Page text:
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Editorial & Opinion | Opinion

07/12/2016 - 11:50 | | Opinion

I first met Elie Wiesel when he was a young journalist working in New York in the late 1950s. We developed a close friendship, bound by a deep understanding of our experiences as teenagers during the Holocaust. Having survived, our mission was to make the world remember our martyrs and to break the pervasive silence about the Shoah. We were both driven to ensure the remembrance of the destruction of our people under the Nazis and their collaborators and to educate the world about the ultimate consequences of anti-Semitism, intolerance, inhumanity, and injustice.

07/12/2016 - 10:53 | | Opinion

At our National Assembly in April, J Street U students met with several prominent leaders in the American Jewish community – the head of the Reform movement, the CEO of the ADL, and the former head of the UJA-Federation of New York, among others. We invited these leaders to the assembly because we care about Israel’s  future as a Jewish and democratic state, and we believe that they have a crucial role to play in securing its future. As such, we asked them to use their considerable power to demonstrate leadership with regards to the Israeli-Palestinian conflict and the occupation – in particular around the issue of settlements.

07/12/2016 - 11:38 | | Special To The Jewish Week | Opinion

A recent New York Times report of a robust and thriving smuggling industry moving undocumented Palestinian workers into Israel offers an opportunity to think about what this development can teach us. 

07/12/2016 - 11:37 | | Special To The Jewish Week | Opinion

At the J Street U conference in April, student activists insisted that the Jewish establishment publicly denounce the Israeli occupation. While students at J Street U were measured in their demands, not so students from J Street U’s more uncompromising offshoot, If Not Now, which protests Jewish organizations for not publicly opposing the occupation, but refuses to sit down with their leaders to discuss demands. These students insist, like hubristic voices on the extreme right, that others accept their viewpoints, and refuse to engage in dialogue.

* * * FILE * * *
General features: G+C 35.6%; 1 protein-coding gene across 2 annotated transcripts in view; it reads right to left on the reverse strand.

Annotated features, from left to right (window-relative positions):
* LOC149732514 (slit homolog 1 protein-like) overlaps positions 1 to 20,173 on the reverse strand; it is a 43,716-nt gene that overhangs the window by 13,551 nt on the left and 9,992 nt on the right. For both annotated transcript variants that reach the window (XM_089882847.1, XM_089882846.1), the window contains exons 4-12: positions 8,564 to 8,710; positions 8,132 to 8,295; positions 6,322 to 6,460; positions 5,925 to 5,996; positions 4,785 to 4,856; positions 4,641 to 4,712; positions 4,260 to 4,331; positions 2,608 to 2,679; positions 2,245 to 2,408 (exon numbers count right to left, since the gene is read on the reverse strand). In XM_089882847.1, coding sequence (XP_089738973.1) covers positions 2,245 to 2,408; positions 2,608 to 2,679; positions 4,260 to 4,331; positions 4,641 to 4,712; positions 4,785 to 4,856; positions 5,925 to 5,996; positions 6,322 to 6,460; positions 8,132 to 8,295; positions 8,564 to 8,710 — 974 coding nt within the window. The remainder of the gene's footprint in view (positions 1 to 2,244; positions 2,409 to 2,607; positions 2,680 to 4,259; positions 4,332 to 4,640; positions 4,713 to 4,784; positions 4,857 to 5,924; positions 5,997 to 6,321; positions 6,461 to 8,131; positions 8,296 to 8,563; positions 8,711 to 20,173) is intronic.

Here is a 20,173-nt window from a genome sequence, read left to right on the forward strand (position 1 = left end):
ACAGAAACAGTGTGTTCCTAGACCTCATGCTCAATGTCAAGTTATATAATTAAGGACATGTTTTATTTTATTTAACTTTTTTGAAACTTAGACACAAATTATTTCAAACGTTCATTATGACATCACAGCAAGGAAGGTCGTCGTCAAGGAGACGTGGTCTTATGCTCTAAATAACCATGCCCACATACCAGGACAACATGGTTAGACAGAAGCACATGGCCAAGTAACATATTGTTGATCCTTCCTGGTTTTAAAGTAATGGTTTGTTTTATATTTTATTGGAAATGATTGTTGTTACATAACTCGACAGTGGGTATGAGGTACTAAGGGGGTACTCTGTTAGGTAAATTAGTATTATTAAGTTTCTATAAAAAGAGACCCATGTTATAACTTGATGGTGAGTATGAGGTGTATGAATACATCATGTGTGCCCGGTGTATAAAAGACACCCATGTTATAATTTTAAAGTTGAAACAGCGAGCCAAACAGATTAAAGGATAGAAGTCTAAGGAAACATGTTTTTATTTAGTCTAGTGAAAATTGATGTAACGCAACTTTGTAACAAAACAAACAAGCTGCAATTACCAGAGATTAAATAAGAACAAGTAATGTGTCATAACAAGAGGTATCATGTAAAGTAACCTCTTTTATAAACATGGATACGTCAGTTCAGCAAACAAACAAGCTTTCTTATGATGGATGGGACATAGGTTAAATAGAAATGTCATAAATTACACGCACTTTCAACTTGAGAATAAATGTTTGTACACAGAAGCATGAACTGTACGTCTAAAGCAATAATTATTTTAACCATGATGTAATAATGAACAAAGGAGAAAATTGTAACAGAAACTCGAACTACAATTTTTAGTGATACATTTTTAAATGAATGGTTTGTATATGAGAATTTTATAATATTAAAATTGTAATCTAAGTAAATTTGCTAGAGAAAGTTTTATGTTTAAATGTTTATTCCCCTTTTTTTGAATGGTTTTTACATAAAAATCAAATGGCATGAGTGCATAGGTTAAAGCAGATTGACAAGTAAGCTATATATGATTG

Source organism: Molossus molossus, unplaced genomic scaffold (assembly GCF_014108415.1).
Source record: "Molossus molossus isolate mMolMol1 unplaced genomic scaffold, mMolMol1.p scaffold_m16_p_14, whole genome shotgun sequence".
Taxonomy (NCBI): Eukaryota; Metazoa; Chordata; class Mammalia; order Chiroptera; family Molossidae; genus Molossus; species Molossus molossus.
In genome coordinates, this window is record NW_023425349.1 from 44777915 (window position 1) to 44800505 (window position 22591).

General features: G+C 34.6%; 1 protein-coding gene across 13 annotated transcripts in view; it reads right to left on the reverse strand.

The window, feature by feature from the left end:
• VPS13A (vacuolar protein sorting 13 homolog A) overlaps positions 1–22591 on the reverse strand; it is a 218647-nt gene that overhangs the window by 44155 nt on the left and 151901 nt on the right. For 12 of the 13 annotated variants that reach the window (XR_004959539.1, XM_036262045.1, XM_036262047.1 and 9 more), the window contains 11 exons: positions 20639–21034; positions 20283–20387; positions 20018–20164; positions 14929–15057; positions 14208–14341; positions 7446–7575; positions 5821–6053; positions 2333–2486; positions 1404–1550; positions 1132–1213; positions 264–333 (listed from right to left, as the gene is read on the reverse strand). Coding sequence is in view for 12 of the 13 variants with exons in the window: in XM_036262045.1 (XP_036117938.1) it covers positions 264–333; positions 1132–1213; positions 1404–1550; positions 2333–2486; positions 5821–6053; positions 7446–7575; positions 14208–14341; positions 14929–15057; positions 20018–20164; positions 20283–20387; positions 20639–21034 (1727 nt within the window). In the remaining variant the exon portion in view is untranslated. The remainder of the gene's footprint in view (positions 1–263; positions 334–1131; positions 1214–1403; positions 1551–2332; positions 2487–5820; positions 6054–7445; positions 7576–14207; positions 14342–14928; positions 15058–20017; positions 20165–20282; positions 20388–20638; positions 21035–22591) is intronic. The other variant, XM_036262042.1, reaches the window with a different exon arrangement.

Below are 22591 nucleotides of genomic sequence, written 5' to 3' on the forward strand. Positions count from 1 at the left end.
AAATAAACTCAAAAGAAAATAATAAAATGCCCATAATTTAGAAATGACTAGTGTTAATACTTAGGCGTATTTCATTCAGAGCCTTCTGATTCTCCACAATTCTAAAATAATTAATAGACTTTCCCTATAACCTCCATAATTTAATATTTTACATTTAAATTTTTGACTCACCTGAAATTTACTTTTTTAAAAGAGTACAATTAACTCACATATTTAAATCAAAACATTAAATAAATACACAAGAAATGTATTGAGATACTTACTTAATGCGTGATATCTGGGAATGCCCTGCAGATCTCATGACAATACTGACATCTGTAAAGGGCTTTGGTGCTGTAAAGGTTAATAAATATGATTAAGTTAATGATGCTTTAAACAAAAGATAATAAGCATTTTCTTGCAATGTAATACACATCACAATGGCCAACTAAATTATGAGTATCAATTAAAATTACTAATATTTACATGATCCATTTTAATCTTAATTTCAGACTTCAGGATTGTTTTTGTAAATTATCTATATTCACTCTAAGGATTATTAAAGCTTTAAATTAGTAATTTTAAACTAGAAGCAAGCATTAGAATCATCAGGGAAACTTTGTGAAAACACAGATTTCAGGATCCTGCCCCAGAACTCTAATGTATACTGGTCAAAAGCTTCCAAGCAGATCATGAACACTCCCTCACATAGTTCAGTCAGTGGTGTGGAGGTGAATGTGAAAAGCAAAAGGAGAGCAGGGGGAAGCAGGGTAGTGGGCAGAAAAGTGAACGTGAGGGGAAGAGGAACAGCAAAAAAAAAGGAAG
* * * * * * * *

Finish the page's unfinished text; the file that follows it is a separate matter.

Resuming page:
07/07/2016 - 18:07 | | Special To The Jewish Week | Opinion

In 1958, as a young, recently ordained rabbi, I watched with a combination of astonishment and admiration as my father, Rabbi Joseph H. Lookstein, assumed the presidency of a fledgling Bar-Ilan University after the untimely passing of his close friend, Dr. Pinchas Churgin, the university’s founder and first president.  Dr. Churgin had died two-and-a-half years after Bar-Ilan opened its doors. There were 70 students at the time in what was Israel’s first and only university under religious auspices. 

07/06/2016 - 10:16 | | Special To The Jewish Week | Opinion

At the J Street U conference in April, student activists insisted that the Jewish establishment publicly denounce the Israeli occupation. While students at J Street U were measured in their demands, not so students from J Street U’s more uncompromising offshoot, If Not Now, which protests Jewish organizations for not publicly opposing the occupation, but refuses to sit down with their leaders to discuss demands. These students insist, like hubristic voices on the extreme right, that others accept their viewpoints, and refuse to engage in dialogue.